MUSCATINE, Iowa–Each year, a portion of graduating high school students who planned to pursue a postsecondary education do not do so, “melting” away. In Muscatine County, Aligned Impact Muscatine Director Kim Warren estimates that about 20% of students with postsecondary plans do not follow through with them, amounting to about 100 students melting away each year. To put a freeze on summer melt in Muscatine County, AIM has started a new mentorship program this summer.
Interested in finding out how they could reduce the rate of summer melt, AIM contacted students, families, and school counselors and asked them what would help them continue their education. In many of these conversations, the need for support over the summer came up. Using this feedback, AIM designed their mentorship program and launched it in Muscatine, West Liberty, and Wilton.
Beginning this summer, current seniors, students who just graduated high school, and those a few years out who would like to revisit their postsecondary education options can take advantage of the mentoring program. Through either virtual or in person session, students can work with an AIM volunteer to get help with applying to college or career training programs, exploring career interests, applying for financial aid, or completing Free Student Application for Financial Aid verification, if required. Additionally, AIM has two bilingual mentors who can work with students or families who prefer to speak Spanish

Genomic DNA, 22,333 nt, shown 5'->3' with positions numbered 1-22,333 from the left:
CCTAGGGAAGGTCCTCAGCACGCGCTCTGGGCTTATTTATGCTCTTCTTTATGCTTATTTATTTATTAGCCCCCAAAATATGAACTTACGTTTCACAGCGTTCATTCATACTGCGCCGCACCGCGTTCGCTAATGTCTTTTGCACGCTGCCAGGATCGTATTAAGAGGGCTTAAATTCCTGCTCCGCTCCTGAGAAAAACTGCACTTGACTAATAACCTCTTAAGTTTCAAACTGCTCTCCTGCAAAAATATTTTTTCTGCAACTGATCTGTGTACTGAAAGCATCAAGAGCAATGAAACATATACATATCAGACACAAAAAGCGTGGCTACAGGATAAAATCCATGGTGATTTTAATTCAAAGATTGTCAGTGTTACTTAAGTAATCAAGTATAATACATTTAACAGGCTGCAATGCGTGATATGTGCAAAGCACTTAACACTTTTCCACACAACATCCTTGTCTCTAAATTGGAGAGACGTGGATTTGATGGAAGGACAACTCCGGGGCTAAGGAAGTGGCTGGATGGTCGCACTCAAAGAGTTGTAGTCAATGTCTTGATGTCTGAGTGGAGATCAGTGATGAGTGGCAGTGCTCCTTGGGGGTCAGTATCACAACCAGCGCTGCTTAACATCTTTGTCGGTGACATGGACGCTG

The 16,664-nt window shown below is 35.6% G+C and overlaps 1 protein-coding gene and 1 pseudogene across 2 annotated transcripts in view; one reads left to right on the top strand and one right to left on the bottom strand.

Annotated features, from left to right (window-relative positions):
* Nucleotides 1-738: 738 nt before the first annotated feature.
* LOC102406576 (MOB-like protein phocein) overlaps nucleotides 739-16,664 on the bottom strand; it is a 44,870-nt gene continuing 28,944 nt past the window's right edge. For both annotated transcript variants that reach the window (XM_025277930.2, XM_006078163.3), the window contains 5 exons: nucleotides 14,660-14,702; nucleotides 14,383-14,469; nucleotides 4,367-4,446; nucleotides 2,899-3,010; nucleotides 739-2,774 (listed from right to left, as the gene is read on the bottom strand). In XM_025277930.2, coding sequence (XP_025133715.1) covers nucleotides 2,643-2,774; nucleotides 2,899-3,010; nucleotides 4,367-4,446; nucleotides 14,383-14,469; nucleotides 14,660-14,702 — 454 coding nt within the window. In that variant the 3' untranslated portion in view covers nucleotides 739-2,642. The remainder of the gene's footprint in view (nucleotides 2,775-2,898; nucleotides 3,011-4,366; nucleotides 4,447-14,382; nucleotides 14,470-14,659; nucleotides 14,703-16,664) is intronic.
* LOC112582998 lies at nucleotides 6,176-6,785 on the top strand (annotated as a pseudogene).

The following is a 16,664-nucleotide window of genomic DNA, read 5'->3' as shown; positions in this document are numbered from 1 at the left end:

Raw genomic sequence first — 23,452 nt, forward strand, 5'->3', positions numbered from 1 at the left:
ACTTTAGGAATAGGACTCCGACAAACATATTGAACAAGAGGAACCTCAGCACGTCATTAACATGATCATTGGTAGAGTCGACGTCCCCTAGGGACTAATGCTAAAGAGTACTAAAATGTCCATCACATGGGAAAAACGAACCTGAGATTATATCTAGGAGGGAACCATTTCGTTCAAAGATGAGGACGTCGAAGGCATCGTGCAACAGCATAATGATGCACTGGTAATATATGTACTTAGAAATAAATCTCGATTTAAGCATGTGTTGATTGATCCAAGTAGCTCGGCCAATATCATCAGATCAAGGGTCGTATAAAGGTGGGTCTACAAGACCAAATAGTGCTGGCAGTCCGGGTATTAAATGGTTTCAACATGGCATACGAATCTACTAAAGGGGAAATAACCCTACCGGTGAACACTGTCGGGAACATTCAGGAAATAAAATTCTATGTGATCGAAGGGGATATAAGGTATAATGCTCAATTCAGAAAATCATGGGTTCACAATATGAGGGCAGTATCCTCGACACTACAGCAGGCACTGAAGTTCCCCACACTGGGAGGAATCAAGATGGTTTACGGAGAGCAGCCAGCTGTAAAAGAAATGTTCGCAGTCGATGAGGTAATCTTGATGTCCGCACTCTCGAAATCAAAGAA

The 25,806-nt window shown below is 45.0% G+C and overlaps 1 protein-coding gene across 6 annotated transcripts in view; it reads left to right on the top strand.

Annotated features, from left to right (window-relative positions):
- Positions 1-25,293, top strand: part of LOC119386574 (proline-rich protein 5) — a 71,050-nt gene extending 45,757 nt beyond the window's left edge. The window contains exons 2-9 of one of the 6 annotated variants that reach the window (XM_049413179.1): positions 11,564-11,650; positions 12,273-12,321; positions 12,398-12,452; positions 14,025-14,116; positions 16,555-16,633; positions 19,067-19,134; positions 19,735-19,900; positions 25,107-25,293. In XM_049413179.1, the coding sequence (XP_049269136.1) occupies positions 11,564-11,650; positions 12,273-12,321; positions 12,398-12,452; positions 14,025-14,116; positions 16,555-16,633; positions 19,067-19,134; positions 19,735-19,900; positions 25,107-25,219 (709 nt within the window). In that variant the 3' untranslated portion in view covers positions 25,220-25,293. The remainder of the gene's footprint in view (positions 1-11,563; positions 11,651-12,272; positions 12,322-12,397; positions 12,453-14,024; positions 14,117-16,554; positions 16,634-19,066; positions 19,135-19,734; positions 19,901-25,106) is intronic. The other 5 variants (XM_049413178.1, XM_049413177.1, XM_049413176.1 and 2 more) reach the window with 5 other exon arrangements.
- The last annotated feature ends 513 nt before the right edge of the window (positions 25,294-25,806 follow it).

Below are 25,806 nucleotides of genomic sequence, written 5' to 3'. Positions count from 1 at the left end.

AIM welcomes any students interested in working with a mentor this summer to sign up online. Using this short form, students can select a mentor they would like to work with at a of their choice (either Muscatine Community College, Muscatine High School, West Liberty High School, or Wilton Junior-Senior High School) and select a meeting time that works for them. Students may also bring up to two guests with them, such as parents, if they wish.
AIM’s summer mentoring kicked off June 1 and will continue throughout the summer. As the program begins its work in the community, Warren hopes that strong mentoring relationships will help more students smoothly transition to postsecondary education and avoid summer melt. “I think this program will fill a gap in student supports in our community,” she said: “We know that a lot can happen over the summer that can prevent students from completing their postsecondary plans. Our goal is to give students the support they need and increase the number of students that enroll in postsecondary education and are successful.”